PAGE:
Secretary-General Ban Ki-moon today urged participants at the United Nations Final Conference on the Arms Trade Treaty (ATT) to show a shared determination to put in place substantial measures that would establish standards for the international trade in conventional weapons.
“The negotiations now stand at a critical juncture,” Mr. Ban’s spokesperson, Martin Nesirky, told reporters in New York. “[Mr. Ban] calls upon Member States to show a shared determination to close the gaps in the poorly regulated international arms trade by agreeing to a set of legally binding global standards that will make a difference.”
Virtually all international trade in goods is regulated, but no globally agreed standards exist for the international arms trade. The result can be the misuse of transferred weaponry by government forces, or diversion of arms into illegal markets, where they end up in the hands of criminals, gangs, war lords and terrorists.
The last negotiations on the ATT ended in July of last year without agreement. Mr. Ban has described that outcome as “a disgrace,” and has stressed that reaching consensus through compromise on all sides is long overdue.
Mr. Ban “has consistently said that a strong and robust arms trade treaty will have a real impact on the lives of those millions of people suffering from the consequences of armed conflict, repression and armed violence,” Mr. Nesirky said.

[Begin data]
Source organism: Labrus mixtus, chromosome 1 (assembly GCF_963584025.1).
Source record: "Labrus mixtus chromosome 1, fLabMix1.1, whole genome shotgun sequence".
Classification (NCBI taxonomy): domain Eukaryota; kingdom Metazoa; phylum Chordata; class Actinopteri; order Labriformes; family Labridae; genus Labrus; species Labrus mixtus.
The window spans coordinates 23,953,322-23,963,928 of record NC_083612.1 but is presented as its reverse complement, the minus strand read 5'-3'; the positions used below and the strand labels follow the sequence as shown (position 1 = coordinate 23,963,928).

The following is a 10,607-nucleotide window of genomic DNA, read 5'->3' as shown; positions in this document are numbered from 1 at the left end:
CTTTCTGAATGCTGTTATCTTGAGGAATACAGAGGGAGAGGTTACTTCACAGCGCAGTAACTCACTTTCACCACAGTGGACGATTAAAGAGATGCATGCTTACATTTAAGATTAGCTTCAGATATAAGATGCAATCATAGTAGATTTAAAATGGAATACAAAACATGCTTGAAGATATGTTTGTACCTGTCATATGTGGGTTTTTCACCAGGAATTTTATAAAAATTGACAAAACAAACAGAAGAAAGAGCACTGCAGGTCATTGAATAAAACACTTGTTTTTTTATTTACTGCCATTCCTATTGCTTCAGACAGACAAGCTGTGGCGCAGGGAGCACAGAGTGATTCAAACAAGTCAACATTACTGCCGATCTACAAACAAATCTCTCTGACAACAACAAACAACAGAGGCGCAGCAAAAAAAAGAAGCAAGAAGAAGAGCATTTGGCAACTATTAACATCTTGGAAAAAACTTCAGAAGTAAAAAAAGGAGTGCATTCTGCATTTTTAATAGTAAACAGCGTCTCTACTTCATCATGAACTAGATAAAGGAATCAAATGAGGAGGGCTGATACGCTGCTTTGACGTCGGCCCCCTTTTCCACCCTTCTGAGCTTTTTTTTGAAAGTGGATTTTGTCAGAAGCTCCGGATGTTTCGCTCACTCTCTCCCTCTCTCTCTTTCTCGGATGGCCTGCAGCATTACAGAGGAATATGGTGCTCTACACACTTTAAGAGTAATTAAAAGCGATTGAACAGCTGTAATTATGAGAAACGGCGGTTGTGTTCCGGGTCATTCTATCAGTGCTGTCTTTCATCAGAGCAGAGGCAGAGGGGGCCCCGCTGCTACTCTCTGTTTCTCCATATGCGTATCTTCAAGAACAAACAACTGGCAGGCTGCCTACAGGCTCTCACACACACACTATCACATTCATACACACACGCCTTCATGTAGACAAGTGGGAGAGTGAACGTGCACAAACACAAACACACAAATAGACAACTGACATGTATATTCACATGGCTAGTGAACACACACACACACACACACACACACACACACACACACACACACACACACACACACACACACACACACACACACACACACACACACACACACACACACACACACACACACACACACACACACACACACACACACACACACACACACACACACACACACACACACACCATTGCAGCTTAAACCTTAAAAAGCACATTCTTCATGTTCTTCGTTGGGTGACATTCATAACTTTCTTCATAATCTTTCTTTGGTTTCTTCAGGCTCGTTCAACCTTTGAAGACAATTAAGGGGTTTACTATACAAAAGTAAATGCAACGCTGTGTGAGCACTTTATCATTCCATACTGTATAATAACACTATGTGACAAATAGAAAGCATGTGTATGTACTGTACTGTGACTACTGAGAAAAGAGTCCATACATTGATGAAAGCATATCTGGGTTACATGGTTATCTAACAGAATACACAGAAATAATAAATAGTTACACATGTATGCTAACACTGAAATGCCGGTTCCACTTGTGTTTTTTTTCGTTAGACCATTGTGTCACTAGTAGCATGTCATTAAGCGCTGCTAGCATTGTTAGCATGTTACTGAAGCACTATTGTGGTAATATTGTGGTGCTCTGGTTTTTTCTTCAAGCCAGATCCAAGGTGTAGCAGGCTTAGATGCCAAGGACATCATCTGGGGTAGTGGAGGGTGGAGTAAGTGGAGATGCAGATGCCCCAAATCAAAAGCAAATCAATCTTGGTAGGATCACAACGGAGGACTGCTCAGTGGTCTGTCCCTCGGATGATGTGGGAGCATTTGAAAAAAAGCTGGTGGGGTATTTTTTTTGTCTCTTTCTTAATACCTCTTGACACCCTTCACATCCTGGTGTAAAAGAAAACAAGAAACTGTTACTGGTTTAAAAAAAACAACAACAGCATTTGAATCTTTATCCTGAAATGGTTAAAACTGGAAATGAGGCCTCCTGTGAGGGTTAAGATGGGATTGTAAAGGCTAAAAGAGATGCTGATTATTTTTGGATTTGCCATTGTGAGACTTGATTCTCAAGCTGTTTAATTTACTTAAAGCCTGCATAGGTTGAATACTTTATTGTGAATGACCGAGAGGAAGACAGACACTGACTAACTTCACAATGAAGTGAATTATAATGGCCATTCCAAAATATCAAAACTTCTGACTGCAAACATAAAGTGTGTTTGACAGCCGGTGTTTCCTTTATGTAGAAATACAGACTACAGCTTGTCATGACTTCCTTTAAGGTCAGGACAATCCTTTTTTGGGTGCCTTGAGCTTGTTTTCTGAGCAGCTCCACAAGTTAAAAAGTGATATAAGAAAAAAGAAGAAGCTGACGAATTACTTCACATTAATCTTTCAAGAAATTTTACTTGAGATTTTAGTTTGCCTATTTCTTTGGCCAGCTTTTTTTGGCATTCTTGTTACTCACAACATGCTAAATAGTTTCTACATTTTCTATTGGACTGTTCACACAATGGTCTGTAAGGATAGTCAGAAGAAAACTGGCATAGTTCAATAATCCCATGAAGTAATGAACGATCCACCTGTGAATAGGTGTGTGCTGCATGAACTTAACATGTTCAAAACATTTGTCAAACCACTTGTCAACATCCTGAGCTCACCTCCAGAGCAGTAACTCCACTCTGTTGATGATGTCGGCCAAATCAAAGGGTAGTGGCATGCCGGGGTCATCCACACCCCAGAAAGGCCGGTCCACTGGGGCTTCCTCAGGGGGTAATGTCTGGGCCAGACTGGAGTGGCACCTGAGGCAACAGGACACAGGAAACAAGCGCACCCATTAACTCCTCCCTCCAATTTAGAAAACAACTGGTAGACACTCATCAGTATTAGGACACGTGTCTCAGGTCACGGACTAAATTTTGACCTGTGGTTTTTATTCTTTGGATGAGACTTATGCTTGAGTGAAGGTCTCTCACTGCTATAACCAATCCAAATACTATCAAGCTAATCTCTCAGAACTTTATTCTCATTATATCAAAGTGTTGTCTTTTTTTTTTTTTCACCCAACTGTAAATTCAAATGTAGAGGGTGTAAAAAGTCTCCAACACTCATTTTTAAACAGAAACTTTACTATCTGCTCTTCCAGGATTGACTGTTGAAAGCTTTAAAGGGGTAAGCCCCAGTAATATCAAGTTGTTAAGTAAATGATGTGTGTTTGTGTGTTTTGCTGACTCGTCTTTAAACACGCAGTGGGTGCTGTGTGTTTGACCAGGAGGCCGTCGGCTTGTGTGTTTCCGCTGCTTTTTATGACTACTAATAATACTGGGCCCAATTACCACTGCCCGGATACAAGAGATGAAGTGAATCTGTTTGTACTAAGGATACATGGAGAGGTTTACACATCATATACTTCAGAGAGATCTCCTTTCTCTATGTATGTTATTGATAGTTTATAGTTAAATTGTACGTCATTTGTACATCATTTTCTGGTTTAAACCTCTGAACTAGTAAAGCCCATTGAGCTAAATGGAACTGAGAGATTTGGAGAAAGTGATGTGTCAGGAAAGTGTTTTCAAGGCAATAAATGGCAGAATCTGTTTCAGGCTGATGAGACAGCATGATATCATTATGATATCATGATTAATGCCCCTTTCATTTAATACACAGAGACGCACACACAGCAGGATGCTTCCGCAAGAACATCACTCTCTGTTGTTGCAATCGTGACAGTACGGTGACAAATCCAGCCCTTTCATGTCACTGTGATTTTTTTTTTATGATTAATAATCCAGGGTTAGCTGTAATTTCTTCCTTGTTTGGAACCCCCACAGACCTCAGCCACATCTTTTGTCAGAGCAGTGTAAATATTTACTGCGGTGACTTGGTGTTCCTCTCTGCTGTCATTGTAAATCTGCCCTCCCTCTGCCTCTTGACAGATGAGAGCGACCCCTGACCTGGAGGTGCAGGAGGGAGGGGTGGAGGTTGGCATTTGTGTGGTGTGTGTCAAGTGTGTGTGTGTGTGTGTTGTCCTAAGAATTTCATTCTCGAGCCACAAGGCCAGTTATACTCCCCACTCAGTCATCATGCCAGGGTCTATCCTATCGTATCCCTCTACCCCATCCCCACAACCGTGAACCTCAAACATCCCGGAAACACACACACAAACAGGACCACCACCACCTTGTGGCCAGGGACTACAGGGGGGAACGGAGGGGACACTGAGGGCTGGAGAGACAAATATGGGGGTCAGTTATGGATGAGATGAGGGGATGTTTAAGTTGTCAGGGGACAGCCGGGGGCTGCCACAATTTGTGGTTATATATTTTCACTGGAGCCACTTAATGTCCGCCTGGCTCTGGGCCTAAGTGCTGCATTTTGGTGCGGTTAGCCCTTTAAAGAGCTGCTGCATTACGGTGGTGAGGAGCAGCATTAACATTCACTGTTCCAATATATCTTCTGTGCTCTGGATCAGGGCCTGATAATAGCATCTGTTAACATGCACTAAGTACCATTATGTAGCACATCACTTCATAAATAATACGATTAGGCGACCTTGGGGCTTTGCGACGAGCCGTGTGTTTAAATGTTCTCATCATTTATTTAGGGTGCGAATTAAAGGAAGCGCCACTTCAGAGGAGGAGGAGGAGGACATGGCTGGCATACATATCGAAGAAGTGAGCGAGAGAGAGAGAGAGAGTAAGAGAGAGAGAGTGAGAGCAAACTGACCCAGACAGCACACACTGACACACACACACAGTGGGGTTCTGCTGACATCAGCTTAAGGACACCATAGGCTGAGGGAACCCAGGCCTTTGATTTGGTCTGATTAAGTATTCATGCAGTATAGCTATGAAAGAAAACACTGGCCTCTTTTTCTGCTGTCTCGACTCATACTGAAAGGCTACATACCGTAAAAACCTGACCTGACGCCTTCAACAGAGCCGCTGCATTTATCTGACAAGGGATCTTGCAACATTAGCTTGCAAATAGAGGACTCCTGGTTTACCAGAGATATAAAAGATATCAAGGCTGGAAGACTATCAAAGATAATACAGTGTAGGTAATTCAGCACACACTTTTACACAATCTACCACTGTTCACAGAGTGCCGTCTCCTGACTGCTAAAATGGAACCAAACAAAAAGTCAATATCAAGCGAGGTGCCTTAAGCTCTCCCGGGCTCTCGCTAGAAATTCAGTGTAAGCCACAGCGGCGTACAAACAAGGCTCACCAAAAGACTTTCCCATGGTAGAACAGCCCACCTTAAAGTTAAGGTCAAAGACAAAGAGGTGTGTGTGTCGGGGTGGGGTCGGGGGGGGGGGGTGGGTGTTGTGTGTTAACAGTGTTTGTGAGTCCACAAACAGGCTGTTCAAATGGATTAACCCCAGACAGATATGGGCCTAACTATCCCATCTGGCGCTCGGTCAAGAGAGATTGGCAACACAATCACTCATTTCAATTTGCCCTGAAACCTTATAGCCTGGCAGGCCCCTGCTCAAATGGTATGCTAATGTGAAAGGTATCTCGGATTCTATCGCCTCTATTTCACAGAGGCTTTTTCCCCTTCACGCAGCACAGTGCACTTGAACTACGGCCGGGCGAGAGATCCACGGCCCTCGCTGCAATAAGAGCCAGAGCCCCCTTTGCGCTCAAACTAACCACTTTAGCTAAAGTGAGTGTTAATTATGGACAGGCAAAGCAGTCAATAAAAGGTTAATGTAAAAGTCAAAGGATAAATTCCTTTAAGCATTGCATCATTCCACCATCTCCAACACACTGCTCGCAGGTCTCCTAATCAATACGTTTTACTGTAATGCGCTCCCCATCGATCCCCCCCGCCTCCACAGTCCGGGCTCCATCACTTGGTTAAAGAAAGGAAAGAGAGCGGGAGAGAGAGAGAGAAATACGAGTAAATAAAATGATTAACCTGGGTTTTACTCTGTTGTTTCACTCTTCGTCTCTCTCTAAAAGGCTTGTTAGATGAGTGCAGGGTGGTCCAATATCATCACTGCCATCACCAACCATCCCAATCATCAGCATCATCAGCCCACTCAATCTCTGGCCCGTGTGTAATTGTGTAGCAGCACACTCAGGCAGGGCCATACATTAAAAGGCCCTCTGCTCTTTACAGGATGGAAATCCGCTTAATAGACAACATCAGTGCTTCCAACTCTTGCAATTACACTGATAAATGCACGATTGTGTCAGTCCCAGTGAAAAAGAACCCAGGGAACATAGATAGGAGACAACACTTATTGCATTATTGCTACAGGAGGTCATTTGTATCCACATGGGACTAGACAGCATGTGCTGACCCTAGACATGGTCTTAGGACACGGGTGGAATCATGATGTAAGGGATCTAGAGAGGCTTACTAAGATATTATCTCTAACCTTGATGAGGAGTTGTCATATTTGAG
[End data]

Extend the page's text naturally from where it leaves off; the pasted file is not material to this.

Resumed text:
Some 2,000 representatives of Governments, international and regional organizations and civil society have gathered at UN Headquarters to take part in the negotiations and related events. The process is overseen by Ambassador Peter Woolcott of Australia which holds the presidency of the conference.
Mr. Nesirky noted that there are a range of views on the scope of the treaty, regarding whether ammunition should fully be a part of it, and the criteria that arms-exporting States will need to use to determine if a particular arms export is warranted.
However, he said Mr. Ban has full confidence that Mr. Woolcott will guide the two-week conference to a positive outcome before it comes to a close on Thursday.
“The Secretary-General has been active in encouraging Member States to reach an agreement. He has been reaching out to some of the key players in this regard,” Mr. Nesirky added.
According to the conference’s website, the proposed treaty will not interfere with the domestic arms trade and the way a country regulates civilian possession; ban, or prohibit the export of, any type of weapons; impair States’ legitimate right to self-defence; or lower arms regulation standards in countries where these are already at a high level.